Growing Arbutus From Seed

Discussion in 'Outdoor Gardening in the Pacific Northwest' started by Eric Odle, Mar 4, 2012.

  1. Kada

    Kada Active Member 10 Years

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    Southern vancouver island has LOTS. most of greater victoria is low. but driving to mill bay (1.5hr +/- from ferry) then into shawnigan lake will take you to some more areas that are slightly higher in the hills and further from ocean spray. Old baldy mountain would be my suggestion. Easy to walk up, or drive if you have 4x4 (private land i think?, its gated).

    I remember LOTS of the smaller arbutus like plants that look more like wiry shrubs further in the mountains far from ocean. From shawnigan you can take the road from the village, or masons beach, and go out toward the back side of the lake. instead of turning, stay straight/right on the main road which goes into the hills. You reach Koksilah park eventually (car can drive these roads last time i went, but its not paved). When you reach Koksilah Park, its gated soon after. so park. I saw eh trees while hiking from there up to wild deer lake. Cross the bridge at Koksilah and explore, it will be all walking from there. could bring a bike and do logging roads, i saw them in open cut areas. They grow thick kind of like broom, about the same height as well. Lots of bears eat the berries, and the area has TONS of cougar and bear, so be careful.

    I know its not on the mainland, but if you are really searching for localities somewhat away from the ocean, i suggest these 2 for being 100% guaranteed to have trees.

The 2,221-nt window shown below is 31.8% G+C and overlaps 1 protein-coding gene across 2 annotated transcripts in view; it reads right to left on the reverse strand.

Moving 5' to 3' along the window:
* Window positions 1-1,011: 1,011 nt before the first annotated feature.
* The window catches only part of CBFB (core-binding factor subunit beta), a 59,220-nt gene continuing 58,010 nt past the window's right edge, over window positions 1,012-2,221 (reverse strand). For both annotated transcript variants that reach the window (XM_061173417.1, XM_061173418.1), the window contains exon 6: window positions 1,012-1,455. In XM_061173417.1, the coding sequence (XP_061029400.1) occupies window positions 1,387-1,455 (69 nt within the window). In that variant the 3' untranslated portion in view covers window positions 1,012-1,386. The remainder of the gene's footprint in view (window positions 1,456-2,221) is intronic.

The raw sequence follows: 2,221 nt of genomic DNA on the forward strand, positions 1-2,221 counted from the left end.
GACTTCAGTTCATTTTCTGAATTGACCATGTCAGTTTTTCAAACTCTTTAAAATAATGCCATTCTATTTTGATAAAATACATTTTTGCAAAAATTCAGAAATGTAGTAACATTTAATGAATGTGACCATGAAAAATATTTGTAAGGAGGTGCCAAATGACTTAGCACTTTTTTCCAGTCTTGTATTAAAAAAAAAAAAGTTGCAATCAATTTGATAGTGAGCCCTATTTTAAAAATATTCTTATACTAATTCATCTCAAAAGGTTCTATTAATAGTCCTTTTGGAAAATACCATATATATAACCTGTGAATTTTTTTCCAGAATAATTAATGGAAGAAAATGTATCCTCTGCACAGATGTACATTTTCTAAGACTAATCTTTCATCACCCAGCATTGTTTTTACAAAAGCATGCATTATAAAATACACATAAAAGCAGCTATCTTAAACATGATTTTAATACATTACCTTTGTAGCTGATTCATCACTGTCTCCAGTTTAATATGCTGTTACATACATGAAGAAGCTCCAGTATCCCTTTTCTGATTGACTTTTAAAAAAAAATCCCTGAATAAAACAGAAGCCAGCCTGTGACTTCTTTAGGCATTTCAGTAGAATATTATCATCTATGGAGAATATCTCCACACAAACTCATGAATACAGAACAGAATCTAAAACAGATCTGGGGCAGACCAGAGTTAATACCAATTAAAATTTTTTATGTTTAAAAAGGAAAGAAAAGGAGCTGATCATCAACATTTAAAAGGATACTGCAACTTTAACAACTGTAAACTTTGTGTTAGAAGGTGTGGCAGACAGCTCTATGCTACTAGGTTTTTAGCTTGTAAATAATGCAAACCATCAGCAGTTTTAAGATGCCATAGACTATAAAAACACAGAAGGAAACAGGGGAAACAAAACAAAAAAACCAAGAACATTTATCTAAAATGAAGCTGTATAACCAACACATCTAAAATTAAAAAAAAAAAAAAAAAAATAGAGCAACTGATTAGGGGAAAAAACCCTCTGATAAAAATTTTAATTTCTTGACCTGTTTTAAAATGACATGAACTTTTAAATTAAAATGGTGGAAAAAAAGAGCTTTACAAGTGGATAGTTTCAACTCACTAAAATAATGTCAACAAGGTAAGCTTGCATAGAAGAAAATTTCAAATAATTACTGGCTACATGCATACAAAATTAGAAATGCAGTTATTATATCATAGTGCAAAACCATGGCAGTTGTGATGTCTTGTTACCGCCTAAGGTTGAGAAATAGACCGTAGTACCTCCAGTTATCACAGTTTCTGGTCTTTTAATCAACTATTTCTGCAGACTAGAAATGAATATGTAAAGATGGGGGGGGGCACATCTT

The new paved road from Port renfrew to Lake Cowichan (nice drive) i saw very very few from the road, but if you find them near lake cowichan it would be surely a good bet they would grow fine in your area if ocean proximity is a factor.

    Anyone know why exactly they like to stick to the coast? Everyone seems to "know" it, but never understood the reason why.
     
  2. Eric Odle

    Eric Odle Member

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    I've noticed that as you go further south you will find them more and more inland. Down in California they are the in the western Sierra Nevada foothills, 300 or so miles inland and at higher elevation than you find them here. It would seem they are pickier in their habitat as you get to the northern extent of their range.
     
  3. pmurphy

    pmurphy Contributor

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    I know the further north you go the rainier/wetter it gets and you will find few arbutus trees. I think they like the drier coastal areas, or areas with similar types of conditions

    "Arbutus in the wild typically flourish in a location that is within five miles of the ocean. In addition, they are common on rocky bluffs and typically need growing sites that have soils that drain quickly. Arbutus plants dislike shade and often co-exist in open areas with other plant species........ They cannot survive in humid conditions.